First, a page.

Photo Sharing and Video Hosting at PhotobucketHighlights for me included their epic, jam-filled takes on classics "Trash" and "Jet Boy," a sly "Private World," and some of the excellent newer songs like "Dance Like A Monkey" and "We're All In Love." A lot of the audience – the vast majority of which were barely born when the Dolls had their first run – was lukewarm at first to the newer stuff, but the Dolls' comeback disc, the superbly titled "One Day It Will Please Us To Remember Even This," is a suitably crunchy and taut return to form for the band. And the Dolls thrashed so hard on some of the newer tunes I think even the poseurs were won over. One bummer – no "Frankenstein"! (A couple fuzzy cell-phone pics and set list for the show can be found over here, by the way. Hey, maybe that's the back of my head!)

For a band that put out their seminal work 30-plus years ago, there's still an edge to the Dolls. Their glam-rock stomp is no longer quite so threatening, but it's got a seen-it-all raffish charm. They're still authentic rock 'n' roll, not just a tribute act. Sad thing is, Tommy Lee's reality TV-shlock "rock" band Supernova played in Auckland the same night, and I bet they drew several times the crowd this show did. It was a decent crowd, but it wasn't as big as the Dolls deserved, either.

Saturday, March 24, 2007

Ah, parenthood, the eternal signifier

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Amazing how a new haircut, a pair of jeans and a birthday can make your wee baby suddenly look like such a grown-up little man!

Wednesday, March 21, 2007

The best team-up of all time

...As shown to me by Rolling Stone, this is just far too cool not to post. I'd gladly buy an entire album of Johnny Cash/Sesame Street duets.

OK, so now it's autumn... I think

Photo Sharing and Video Hosting at PhotobucketWe've had an odd year – and my seasonal internal calendar is just now catching up. Daylight savings time ended this weekend down under, which means we're starting to ease into fall – cooler days, noticeably. And it's going to be our first winter in over a year. We left America last year at the start of autumn, sidestepping winter there for a decent summer down here. Two summers in a row was pretty sweet! It's still strange getting used to things like Christmas at the height of summer and Easter at the beginning of autumn.

Last weekend we went out north on our ongoing explorations of the Auckland area to the beach of Muriwai, which is about a half-hour northwest of the city and yet another of NZ's fine beaches – wide-open with black sand (it's usually black sand on the west, Australian coast and white on the eastern coast – don't ask me why). Also there was a stunning big Australian gannet bird colony just winding down the breeding season.

Photo Sharing and Video Hosting at PhotobucketAt its height there can be thousands of birds there, and there were still a few hundred out there when we visited. (This guy's website has tons of cool info about gannets at Muriwai.) And there were some nifty rock formations. (Go to our Flickr page to see more photos than this.)

I'm readjusting my internal clocks to the notion that the nice warm days are winding down and the rainy season is about to begin. And realizing how expensive new warm clothes are here!

Saturday, March 17, 2007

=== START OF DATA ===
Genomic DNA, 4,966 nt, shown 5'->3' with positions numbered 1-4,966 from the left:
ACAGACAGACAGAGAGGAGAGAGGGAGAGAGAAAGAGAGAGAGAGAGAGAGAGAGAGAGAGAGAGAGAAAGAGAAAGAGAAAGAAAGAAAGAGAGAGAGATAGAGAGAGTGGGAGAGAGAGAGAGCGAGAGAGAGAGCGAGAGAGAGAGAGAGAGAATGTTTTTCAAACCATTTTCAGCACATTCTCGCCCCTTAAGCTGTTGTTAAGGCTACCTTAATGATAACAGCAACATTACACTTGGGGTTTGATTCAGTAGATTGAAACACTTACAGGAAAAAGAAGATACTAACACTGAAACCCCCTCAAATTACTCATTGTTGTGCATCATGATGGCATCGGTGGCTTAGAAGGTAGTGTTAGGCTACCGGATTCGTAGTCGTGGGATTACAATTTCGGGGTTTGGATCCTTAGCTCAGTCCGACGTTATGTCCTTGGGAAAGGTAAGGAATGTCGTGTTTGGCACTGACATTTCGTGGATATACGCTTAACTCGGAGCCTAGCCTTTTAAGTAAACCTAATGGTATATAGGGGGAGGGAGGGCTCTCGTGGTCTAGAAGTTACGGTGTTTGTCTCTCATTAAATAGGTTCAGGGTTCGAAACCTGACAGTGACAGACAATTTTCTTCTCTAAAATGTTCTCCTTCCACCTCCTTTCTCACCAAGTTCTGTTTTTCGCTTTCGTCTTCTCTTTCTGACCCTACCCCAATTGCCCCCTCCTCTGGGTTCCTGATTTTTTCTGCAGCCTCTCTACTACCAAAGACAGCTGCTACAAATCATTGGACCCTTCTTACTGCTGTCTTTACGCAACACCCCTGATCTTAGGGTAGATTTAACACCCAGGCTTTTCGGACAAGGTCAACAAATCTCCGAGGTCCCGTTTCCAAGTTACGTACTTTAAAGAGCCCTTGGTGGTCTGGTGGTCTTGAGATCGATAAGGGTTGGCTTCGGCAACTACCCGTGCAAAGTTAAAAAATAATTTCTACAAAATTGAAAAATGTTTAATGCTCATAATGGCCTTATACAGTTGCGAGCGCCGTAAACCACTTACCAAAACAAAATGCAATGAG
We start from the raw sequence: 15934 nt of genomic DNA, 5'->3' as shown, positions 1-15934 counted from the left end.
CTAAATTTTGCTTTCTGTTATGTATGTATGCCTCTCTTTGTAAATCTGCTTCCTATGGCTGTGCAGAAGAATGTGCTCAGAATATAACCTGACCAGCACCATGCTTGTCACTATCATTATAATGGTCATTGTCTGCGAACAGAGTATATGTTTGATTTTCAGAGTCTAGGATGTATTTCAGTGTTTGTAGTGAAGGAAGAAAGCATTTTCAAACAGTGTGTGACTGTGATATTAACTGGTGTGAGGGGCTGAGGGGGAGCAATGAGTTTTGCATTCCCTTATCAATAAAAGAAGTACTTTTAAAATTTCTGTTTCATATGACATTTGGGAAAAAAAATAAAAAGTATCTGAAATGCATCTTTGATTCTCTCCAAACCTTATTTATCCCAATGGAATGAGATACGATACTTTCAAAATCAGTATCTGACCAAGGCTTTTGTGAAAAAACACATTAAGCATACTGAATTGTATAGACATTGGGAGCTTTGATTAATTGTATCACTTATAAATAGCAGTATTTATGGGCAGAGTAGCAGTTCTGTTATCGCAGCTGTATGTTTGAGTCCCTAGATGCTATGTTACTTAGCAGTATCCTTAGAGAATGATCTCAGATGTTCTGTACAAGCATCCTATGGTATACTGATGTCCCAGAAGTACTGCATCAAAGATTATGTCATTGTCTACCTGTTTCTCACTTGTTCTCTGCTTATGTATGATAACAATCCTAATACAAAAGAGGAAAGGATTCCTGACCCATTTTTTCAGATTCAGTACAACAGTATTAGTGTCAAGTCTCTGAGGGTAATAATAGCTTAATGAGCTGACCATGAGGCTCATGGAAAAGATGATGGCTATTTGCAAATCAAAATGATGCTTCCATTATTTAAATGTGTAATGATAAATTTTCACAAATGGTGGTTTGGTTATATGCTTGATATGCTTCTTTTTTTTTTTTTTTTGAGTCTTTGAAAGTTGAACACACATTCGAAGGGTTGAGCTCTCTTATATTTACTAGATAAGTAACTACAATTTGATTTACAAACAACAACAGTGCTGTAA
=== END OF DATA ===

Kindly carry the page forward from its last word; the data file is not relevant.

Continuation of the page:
The reject department; or, the book you'll never read

So just for the heck of it, a couple months back I submitted a book pitch as part of the 33 1/3 music-lit series call for proposals. I figured I only had a slight chance of getting accepted as the last time they did this they had 100 proposals. Turns out I had an even slighter chance because this time they received 450 (ack!) proposals, and unfortunately, mine, to do a brief book on Peter Gabriel's "So," didn't make the cut.

I'm not particularly bitter about this, though, because in the world of book pitches failure is the rule, and compared to the qualifications of some who've written in this series (which I've written about many a time before), I'm pretty bush league. And while I was able to do a proposal, I did have some performance anxiety over actually doing an entire book on "So." I do still quite dig the series and their take on albums from the Beatles to the Beasties to Bowie to the Ramones.

But as the very graceful rejection e-mails began circulating a bunch of us "rejectees" started posting their un-accepted proposals on their blogs*, figuring heck, might as well have someone read 'em. So what the hey, I'll do the same here - I had fun trying to write this thing about one of my top 10 albums of all time, even if I look at it as a little more stilted and vague than I probably should've done it in hindsight. (Of course, you can second-guess this forever - do I suck? Or the editors just hate Peter Gabriel? Or maybe, the fact that I was 1 of 450 [again, yike!] just means the odds weren't in my favor).

Anyway, here's what I might've written if the gods had smiled my way (pitch edited a bit for length and extraneous details):

PETER GABRIEL'S SO - A 33 1/3 proposal by Nik Dirga

“So”?Photo Sharing and Video Hosting at Photobucket

I’ve listened to Peter Gabriel’s “So” so many times that each beat feels imprinted in my DNA. In my freshman year of college, in a strange town in a new place, it was the album I turned to again and again; the comforting homilies of “In Your Eyes” and “Don’t Give Up,” the winking bravado of “Sledgehammer” and “Big Time,” the cathartic release of “Red Rain.” It’s an album I’d listen to without respite, trying to coax what felt like definite connections to my life from random phrases in the music. “So” feels vast and soaring yet very, very intimate.